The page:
In a prospective, randomized trial the safety and cost-effectiveness of selective nonoperative management was compared to mandatory laparotomy in patients with abdominal stab wounds not requiring immediate laparotomy for hemodynamic instability, generalized peritonitis, or evisceration of abdominal contents. Fifty-one patients were randomly assigned to mandatory laparotomy or expectant nonoperative management and compared for early (<90 days) mortality and morbidity, length of hospital stay, and hospital costs. There was no early mortality. The morbidity rate was 19% following mandatory laparotomy and 8% after observation (p = 0.26). Four patients (17%) managed nonoperatively required delayed laparotomy. The hospital stay was shorter in the observation group (median 2 days versus 5 days;p = 0.002). About $2800 (US) was saved for every patient who underwent successful nonoperative management. It is concluded that selective nonoperative management of abdominal stab wounds, although resulting in delayed laparotomy in some patients, is safe and the preferred strategy for minimizing the days in hospital with concomitant savings in hospital costs. Mandatory laparotomy detects some unexpected organ injuries earlier and more accurately but results in a high nontherapeutic laparotomy rate and surgical management of minor injuries that in many cases could be managed nonoperatively.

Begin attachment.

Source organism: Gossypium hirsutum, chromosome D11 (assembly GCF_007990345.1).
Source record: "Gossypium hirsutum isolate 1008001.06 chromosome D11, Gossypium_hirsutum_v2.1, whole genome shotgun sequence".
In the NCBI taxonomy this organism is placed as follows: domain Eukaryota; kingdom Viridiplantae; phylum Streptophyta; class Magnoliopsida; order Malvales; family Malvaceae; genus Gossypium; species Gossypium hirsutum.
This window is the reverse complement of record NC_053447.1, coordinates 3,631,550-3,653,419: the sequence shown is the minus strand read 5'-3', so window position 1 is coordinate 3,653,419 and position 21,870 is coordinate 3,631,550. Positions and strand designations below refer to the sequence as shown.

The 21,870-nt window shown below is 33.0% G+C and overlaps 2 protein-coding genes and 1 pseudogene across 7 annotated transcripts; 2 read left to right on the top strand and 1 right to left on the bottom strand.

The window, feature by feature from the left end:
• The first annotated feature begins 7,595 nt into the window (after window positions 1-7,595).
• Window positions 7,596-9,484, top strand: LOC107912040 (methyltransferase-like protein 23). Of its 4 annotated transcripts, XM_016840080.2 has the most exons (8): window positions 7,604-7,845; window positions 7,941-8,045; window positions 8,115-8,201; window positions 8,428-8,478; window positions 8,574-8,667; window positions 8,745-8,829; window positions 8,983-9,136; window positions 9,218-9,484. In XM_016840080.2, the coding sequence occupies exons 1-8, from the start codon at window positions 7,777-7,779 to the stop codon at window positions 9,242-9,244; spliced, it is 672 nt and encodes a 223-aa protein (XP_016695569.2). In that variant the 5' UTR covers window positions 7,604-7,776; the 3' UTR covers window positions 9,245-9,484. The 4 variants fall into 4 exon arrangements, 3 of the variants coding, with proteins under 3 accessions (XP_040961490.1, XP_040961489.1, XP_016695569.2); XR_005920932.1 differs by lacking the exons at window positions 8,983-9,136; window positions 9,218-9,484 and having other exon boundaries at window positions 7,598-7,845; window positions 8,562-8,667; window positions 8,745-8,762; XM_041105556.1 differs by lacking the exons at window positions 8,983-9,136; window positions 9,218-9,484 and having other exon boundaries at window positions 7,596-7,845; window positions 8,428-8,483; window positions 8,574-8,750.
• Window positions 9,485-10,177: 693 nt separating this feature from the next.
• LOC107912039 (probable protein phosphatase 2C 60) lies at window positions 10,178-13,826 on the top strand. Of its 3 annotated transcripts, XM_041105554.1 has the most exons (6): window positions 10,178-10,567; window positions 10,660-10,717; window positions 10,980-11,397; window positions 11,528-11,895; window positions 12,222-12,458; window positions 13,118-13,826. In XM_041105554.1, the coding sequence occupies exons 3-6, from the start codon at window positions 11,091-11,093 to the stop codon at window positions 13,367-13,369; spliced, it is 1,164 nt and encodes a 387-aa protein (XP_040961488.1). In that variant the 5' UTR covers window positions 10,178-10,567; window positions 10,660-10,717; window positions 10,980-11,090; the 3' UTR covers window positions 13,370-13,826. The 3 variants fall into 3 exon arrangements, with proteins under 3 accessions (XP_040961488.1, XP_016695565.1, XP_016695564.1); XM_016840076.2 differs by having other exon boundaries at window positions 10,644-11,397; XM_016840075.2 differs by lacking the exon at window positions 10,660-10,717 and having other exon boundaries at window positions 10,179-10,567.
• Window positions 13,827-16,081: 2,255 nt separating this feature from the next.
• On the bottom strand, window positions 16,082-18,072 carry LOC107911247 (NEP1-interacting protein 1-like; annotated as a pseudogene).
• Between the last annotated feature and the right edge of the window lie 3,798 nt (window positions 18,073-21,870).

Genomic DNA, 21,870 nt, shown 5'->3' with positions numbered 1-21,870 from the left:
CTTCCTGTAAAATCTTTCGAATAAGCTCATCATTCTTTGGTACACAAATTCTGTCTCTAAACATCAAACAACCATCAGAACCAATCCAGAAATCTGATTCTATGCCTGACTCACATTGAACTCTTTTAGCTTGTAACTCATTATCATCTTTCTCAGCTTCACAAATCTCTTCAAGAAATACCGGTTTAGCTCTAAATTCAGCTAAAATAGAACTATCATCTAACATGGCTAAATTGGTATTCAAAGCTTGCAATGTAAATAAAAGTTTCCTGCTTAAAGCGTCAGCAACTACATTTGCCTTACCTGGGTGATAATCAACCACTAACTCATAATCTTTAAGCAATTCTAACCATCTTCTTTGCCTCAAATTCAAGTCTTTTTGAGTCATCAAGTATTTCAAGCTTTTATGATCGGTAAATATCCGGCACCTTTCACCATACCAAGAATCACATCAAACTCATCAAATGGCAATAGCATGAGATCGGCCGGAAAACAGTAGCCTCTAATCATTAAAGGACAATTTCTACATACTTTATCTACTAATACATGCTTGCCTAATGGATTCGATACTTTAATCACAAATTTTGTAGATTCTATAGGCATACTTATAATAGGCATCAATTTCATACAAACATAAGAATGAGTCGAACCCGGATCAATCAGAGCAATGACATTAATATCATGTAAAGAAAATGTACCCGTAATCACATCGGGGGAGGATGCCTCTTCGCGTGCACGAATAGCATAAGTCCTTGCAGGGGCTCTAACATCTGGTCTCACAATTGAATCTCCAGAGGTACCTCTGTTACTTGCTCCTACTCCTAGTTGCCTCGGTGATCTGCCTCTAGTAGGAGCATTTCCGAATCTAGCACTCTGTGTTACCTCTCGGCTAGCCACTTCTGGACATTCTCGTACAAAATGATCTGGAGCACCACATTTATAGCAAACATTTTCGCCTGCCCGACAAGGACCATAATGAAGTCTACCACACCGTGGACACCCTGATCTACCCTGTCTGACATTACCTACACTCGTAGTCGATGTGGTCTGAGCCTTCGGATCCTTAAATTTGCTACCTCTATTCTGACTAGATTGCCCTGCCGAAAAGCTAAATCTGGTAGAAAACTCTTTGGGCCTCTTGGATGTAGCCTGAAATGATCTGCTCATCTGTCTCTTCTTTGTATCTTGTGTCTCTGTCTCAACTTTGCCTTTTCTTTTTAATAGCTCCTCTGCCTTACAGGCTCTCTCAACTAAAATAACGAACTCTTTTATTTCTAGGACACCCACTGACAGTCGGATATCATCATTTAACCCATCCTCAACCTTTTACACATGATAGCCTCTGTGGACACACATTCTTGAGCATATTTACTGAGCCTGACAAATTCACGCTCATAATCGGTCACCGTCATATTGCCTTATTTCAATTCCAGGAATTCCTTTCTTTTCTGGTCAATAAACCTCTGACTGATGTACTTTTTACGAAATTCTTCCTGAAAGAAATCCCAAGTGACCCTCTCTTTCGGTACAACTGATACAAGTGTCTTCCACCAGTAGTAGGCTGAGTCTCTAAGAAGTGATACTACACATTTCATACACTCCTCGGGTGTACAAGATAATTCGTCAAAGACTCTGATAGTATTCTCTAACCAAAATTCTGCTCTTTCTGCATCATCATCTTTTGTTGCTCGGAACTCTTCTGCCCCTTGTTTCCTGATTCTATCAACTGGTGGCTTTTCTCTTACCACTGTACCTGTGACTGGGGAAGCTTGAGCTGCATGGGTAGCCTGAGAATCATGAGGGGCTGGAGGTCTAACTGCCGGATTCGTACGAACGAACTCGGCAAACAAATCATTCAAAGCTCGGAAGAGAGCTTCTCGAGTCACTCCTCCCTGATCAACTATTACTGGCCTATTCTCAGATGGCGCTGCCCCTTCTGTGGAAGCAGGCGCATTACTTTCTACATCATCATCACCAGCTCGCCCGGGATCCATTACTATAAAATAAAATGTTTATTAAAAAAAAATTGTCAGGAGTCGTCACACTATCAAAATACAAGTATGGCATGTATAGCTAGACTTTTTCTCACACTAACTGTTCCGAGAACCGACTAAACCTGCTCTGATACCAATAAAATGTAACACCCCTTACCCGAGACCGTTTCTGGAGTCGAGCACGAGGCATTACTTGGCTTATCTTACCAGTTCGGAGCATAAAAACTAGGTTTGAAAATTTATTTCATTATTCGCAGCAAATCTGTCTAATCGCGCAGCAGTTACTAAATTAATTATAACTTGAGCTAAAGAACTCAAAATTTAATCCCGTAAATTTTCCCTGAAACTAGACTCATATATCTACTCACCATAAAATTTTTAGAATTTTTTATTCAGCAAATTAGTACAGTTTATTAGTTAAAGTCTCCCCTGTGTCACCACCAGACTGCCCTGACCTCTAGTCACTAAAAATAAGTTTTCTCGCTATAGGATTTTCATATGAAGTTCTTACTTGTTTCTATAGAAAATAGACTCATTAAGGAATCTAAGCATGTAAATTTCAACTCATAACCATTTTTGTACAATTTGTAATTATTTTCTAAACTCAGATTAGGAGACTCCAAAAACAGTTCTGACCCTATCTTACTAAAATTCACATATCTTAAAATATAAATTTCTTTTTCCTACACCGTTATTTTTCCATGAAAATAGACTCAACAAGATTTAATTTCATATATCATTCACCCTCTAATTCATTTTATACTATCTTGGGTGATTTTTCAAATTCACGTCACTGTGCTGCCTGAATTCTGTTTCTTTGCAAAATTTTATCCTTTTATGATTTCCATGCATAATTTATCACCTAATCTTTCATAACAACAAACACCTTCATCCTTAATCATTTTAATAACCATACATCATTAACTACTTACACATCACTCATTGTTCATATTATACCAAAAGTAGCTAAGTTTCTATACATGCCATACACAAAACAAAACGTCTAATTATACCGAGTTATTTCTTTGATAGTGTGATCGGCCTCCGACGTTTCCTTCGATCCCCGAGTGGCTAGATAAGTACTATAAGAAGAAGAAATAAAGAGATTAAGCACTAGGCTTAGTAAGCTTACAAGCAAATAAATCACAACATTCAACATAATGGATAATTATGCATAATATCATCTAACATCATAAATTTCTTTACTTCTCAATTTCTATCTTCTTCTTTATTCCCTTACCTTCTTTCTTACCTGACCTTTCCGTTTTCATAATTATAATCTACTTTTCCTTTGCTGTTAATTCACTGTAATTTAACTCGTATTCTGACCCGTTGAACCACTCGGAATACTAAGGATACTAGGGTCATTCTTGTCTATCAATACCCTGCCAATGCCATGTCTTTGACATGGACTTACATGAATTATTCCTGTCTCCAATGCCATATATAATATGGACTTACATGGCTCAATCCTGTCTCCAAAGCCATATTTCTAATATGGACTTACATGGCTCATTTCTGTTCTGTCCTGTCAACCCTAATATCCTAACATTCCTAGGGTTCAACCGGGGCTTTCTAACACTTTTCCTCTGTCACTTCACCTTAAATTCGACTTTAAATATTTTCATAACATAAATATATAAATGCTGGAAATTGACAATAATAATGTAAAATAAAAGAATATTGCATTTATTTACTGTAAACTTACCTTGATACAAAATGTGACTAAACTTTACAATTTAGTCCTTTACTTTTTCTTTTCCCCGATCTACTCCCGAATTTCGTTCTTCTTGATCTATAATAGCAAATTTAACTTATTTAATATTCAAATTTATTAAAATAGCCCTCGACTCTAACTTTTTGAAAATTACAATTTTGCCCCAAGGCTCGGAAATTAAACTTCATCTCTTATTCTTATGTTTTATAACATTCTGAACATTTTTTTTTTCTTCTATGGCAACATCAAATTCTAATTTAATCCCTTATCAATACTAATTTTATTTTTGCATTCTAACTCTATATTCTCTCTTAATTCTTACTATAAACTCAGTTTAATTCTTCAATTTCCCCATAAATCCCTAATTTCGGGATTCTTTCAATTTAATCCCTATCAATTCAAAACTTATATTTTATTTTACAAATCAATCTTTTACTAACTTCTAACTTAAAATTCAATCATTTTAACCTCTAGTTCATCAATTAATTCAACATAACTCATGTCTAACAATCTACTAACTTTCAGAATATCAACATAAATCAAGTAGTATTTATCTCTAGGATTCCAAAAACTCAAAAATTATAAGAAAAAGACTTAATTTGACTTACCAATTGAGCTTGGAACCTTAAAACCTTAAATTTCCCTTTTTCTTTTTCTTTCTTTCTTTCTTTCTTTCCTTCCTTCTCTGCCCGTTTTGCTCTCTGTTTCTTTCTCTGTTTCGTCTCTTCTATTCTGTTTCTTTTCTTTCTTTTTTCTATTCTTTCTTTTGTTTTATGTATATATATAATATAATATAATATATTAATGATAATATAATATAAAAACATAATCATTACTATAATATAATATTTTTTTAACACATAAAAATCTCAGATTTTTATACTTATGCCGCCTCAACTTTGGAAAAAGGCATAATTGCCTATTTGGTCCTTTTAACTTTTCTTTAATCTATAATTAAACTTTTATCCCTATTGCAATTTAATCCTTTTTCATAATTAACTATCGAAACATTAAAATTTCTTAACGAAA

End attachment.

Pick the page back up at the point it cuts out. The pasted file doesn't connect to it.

View details for PubMedID 8798372